I knock again. I’m late. Push open the brass letter box and post my ‘It’s only me’ into the slit of electric light. See my breath be absorbed into the gathering warmth of the hallway beyond. I wait. A dog barks. A pair of denimed legs attached to bare feet appear in the rectangular picture frame of the letter box, hinging and enlarging into view across floorboards like a half-shut knife.

‘Ah, it’s yourself” comes the reply. ‘Come away in’.

The Prove – constitutional change on a street called home

I’ve been reflecting on the particular spatial and temporal qualities of ‘in between’ times – the best of times and the worst of times. Anxiety and excitement are two sides of the same coin after all.

The dystopian reality of current global politics- Brexit, Trump, Europe’s utterly inept response to the biggest mass migration of people since the second world war, the era of fake news- combined with the over-stimulation, self-saturation and cult of instant gratification stoked by social media, has rendered us scrolling junkies jittery for a deeper connection fix. It can be comforting then, detoxifying even, to look up from small screens and grasp big, everyday acts of kindness where we can still find them. The hyper-local world view- the view of the neighbourhood, the street, or tenement stair- brings into focus that empathy and love are not finite resources that can be mined by short-term greed and narcissism. Active participation and face by face interaction is where we find meaning to the world around us and define the contribution we chose to make. This is the daily practice of think global, act local.


Streetview

My street is Constitution Street in Leith, Edinburgh. It is an 1800 thoroughfare stretching east to west, parenthesis explaining city and sea, bookending the port of Leith and the nation’s capital. A street where statues to the unlikely bedfellows of Rabbie Burns (Bernard Street junction) and Queen Victoria (Duke Street junction) are in awkward conversation and where maritime docks meet new creative industries. It is a place of faded grandeur, hidden vaults, perpetual gossip, light and dark, and general under-recognition by town planners. Comprising a medieval graveyard, Georgian townhouses, Victorian tenements, ’70s highrise and the Tram-track scars of post-recession Britain, this is everyone’s land and yet, still, a liminal land of constant dualities and curious misfits persevering side by side.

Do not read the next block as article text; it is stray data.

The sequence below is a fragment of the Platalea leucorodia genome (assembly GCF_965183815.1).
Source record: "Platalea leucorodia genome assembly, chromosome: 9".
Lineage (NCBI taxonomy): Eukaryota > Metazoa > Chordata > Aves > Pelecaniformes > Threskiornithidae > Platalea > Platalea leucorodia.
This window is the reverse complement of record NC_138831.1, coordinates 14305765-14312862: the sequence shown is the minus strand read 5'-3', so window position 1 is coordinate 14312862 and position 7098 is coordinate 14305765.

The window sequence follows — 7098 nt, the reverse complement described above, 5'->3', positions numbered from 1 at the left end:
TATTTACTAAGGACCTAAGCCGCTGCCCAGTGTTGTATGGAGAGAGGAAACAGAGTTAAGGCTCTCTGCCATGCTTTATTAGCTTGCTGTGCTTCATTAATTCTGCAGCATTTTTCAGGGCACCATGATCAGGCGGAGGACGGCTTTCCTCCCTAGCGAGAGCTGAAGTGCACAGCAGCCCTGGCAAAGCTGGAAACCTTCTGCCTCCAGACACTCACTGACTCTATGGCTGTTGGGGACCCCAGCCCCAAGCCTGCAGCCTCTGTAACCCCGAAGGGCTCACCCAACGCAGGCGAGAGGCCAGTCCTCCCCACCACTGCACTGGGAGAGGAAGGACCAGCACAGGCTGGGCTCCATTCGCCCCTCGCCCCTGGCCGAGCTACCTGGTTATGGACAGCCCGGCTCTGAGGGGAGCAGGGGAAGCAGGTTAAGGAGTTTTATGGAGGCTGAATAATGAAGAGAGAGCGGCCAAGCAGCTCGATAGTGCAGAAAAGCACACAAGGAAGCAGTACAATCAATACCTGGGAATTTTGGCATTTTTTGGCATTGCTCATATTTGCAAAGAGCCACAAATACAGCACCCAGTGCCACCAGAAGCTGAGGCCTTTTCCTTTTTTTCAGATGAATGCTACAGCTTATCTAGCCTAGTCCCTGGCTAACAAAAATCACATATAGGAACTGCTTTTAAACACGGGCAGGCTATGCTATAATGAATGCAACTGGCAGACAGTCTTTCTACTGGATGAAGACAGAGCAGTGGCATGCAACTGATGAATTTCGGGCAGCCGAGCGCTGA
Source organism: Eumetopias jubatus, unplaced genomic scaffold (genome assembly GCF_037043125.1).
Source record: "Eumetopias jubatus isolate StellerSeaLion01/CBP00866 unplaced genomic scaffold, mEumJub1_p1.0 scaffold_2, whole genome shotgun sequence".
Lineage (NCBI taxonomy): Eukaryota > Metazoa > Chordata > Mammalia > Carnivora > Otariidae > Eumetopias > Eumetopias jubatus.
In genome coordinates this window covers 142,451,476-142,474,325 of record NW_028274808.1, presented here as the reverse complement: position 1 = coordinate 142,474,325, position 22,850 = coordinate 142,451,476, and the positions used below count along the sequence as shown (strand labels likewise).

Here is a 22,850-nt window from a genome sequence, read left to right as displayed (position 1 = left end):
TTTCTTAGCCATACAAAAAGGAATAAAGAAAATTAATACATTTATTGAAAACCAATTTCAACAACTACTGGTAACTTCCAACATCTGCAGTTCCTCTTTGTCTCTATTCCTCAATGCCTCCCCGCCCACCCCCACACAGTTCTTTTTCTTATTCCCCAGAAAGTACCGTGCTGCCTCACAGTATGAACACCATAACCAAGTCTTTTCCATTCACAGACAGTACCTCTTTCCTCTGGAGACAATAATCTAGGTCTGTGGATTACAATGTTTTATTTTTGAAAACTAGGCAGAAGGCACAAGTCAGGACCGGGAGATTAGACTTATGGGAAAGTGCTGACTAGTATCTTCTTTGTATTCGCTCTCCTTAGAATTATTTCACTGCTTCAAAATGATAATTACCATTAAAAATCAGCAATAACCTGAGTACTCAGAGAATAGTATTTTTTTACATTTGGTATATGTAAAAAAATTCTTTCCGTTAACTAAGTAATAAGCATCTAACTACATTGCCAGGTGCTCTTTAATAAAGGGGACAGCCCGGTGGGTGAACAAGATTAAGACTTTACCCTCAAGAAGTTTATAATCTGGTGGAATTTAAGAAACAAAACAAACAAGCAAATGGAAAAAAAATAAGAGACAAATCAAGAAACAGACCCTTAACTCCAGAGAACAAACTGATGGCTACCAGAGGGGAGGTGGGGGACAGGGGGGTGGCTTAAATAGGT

Const St entrance

looking east towards the sea

I have lived and worked on Constitution Street for the past decade. The last ten years have been a time of sustained political unrest in the UK, charting the Scottish Independence Referendum of 2014 and the European Referendum of 2016, alongside deepening economic and health inequalities. The average life expectancy of a woman in the Leith Walk electoral ward is 74, compared to 89 in more affluent Barnton, west Edinburgh, less than five miles away.


A commons and a parcel o’ rogues

Anxiety contains interesting information because it tells us something of who we are. A therapeutic response to feeling unsettled might be to remember where and who we are right now because the thing scaring us probably isn’t in the present moment but in fact a past scare evoked by something in the present. I learnt this analysis from my neighbour Claire, a therapist.

With the announcement of a further Scottish Independence Referendum now imminent and a voting date likely to be in autumn 2018, we are living in a heightened in-between, anxious/ exciting, time of constitutional flux.  A binary choice of Yes or No to ‘should Scotland be an independent country?’ doesn’t allow for de facto in-betweens of ‘Yes, hopefully’, ‘No, apologetically’ or ‘I don’t know’.  The intra-referenda period 2014- 2018 is the space for a more fluid, ambiguous settling and unsettling of our constitutional viewpoints.

“In anthropology, liminality (from the Latin word līmen, meaning “a threshold”[1]) is the quality of ambiguity or disorientation that occurs in the middle stage of rituals, when participants no longer hold their pre-ritual status but have not yet begun the transition to the status they will hold when the ritual is complete. During a ritual’s liminal stage, participants “stand at the threshold”[2] between their previous way of structuring their identity, time, or community, and a new way, which the ritual establishes.” [Wikipedia].

See also Mike Small, TEDx Portobello on Liminal Land: https://www.youtube.com/watch?v=aNhoq-PNEvI 

I value the diversity of my neighbourhood friendships. I am invited by Tony (72, Scots-Nigerian- Leither) to adjacent Cadiz Street for a lunchtime bowl of soup and gossip, and across the road to no.59 to play dress-up with Maddie (12, Scots- English- Leither). Both have lived here longer than me and have taught me much. I am curious about Tony and Maddie’s futures on Constitution Street and their individual priorities for constitutionalism in a new Scotland.